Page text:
When craft beer is defined in these ways – by barrels produced, approved recipes and corporate structure – and consequently, when self-identified craft beer drinkers persists in enjoying certain beers lying outside the “official” definition, from Goose Island to Blue Moon, then the results are cognitive dissonance and a commonly stated, exculpatory point of view holding that craft definitions don’t matter at all, so long as the beer in question is “good.”

This brings us full circle: It depends on what the meaning of “good” is. Good luck with that one.

Whither craft beer now?

I’m as confused as anyone else, but here’s what I think.

In 2015, expect to see a growing divide within Craft Beer Nation, reflecting an evolving marketplace as it pertains to brewpubs and production breweries.

The superlative Lafayette Brewing Company in northern Indiana is an example of a brewpub that does not distribute its beers outside its own building, or does so only sparingly. People come to it.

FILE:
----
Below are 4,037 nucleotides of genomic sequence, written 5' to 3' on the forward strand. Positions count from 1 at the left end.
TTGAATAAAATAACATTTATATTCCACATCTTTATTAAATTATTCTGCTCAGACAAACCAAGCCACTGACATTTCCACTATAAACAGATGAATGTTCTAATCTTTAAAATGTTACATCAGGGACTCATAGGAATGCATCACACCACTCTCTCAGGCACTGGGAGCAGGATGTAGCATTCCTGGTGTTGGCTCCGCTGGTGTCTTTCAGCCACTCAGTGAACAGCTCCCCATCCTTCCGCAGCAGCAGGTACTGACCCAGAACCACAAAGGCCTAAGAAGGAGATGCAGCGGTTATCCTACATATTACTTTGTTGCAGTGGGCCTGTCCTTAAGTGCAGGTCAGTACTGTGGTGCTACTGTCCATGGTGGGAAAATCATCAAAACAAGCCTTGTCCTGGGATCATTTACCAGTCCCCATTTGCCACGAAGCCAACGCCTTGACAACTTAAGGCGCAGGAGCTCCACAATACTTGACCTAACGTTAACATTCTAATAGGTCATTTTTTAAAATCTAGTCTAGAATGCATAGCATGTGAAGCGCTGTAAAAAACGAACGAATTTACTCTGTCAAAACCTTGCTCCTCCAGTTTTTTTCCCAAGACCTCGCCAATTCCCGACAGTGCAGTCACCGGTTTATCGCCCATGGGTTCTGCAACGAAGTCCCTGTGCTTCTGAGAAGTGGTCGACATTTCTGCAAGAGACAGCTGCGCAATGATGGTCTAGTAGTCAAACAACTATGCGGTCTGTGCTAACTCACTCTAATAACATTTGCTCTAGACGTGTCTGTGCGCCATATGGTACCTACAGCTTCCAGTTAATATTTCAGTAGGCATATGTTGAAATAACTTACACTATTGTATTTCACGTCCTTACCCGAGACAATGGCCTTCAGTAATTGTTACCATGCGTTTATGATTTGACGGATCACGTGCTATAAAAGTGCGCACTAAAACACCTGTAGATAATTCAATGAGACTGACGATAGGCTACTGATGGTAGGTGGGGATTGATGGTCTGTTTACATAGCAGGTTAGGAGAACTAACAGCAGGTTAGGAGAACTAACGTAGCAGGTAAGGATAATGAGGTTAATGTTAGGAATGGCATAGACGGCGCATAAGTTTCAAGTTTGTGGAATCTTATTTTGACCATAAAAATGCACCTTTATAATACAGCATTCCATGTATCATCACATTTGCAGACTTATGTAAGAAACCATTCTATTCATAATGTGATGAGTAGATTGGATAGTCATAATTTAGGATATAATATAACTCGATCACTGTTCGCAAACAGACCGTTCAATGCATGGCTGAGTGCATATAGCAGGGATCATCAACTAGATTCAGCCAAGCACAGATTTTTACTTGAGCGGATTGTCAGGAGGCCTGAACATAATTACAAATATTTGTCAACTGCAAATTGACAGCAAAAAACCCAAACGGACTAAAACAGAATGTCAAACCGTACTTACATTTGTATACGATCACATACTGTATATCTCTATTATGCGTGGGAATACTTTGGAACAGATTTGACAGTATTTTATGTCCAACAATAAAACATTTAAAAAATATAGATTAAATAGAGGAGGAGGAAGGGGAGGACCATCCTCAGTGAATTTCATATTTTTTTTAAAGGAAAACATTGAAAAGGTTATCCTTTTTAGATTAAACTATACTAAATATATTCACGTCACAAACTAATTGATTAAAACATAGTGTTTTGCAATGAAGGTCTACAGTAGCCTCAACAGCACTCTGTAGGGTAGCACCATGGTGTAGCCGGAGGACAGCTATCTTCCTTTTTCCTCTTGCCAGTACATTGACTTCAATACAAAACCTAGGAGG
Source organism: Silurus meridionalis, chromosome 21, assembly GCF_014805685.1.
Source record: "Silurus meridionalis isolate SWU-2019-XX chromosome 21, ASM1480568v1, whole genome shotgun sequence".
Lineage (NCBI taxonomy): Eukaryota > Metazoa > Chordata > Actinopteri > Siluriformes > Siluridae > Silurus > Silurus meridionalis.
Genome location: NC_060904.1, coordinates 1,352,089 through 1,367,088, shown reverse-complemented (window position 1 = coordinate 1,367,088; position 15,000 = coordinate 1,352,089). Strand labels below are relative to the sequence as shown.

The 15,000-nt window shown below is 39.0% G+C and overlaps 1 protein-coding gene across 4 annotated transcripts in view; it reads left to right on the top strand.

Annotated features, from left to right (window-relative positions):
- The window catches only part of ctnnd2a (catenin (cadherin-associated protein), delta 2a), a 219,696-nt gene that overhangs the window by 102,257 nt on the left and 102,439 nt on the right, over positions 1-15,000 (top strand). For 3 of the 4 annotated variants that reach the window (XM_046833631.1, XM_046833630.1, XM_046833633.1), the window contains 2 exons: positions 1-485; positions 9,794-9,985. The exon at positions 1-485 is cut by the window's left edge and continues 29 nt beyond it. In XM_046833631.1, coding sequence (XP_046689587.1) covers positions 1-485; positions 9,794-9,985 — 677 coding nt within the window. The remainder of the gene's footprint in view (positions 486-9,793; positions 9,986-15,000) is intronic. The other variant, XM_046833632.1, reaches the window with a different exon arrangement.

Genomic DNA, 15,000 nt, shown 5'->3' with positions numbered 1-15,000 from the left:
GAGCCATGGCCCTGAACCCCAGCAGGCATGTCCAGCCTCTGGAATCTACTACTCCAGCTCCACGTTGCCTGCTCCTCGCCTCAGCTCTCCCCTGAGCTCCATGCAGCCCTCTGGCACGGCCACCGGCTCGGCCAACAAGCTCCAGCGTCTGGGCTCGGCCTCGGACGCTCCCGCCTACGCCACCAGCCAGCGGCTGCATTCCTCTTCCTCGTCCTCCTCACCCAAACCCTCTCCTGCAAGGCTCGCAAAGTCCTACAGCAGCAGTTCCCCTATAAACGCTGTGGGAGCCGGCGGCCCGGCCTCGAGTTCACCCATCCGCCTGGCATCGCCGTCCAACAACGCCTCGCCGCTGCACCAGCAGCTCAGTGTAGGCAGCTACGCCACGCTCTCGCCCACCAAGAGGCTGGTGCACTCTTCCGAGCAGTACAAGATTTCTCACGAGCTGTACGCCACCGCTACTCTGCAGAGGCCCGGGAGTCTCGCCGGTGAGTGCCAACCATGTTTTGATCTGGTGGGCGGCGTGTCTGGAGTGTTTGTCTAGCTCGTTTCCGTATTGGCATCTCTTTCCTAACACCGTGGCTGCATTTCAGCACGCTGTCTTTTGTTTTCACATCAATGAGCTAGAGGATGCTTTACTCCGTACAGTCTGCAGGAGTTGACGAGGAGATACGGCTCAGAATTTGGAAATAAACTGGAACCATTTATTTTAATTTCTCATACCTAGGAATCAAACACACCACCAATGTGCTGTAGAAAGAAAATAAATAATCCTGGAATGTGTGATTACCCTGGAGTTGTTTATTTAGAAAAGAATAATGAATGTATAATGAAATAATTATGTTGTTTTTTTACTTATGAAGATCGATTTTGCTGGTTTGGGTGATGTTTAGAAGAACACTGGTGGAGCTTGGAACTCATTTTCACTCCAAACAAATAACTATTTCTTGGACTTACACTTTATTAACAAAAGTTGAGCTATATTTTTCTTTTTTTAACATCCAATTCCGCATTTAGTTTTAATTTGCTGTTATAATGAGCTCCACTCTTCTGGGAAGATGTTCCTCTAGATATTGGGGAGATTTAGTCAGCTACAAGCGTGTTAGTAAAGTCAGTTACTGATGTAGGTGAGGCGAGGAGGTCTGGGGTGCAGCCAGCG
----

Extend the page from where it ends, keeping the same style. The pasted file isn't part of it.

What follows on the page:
Conversely, Lexington’s Alltech (Kentucky Ale) relies on production and wholesaler distribution of its packaged beers to bars, restaurants and package outlets in Kentucky, Indiana and numerous other states. It sends beer to the people.

Some regional breweries, including Bluegrass Brewing, West Sixth, NABC and Three Floyds, are both brewpubs and production brewers. Given that by early 2015, the state of Indiana will be home to more than 100 breweries, with another two dozen in Kentucky, and that in 1982, when I graduated from college, there were fewer than 100 breweries in the entire country, we come to the primary tankard of contention within Craft Beer Nation: Is there a point of saturation?

Probably so. My personal view is that soon, most of America’s “small” breweries will be compelled to devote an all-hands-on-deck mentality to one or the other, either a brewpub business model or a production and wholesale distribution model. It doesn’t mean there’ll cease to be overlapping, only that the craft beer market as symbolized by finite tavern faucets and store shelves will cease to support an exponential expansion of brands.

Brewpubs will survive and thrive as breweries, restaurants, civic novelties, watering holes, community centers and tourist destinations, but you won’t find their beers elsewhere to any great degree.